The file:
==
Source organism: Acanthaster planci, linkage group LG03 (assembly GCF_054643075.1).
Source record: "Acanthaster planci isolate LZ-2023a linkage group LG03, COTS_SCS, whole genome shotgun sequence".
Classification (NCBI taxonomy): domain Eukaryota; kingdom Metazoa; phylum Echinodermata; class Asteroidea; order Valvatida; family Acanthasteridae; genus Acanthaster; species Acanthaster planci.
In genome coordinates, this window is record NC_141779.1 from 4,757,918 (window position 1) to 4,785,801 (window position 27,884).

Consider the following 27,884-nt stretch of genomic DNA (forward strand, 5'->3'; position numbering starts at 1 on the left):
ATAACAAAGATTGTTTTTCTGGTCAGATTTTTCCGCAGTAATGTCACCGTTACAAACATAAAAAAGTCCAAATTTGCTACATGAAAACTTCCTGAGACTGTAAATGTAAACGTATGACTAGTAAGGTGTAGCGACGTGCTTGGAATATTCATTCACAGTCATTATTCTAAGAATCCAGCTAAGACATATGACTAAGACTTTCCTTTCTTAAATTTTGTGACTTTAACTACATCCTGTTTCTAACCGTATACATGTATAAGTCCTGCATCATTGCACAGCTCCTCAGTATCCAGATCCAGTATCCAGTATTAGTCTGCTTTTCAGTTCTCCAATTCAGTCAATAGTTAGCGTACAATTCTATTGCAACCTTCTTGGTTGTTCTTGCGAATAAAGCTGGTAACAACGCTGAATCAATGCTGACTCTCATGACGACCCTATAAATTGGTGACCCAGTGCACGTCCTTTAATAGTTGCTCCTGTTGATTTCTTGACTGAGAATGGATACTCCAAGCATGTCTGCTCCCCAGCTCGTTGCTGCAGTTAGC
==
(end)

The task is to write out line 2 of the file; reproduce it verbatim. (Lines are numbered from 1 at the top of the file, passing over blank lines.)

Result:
Source record: "Acanthaster planci isolate LZ-2023a linkage group LG03, COTS_SCS, whole genome shotgun sequence".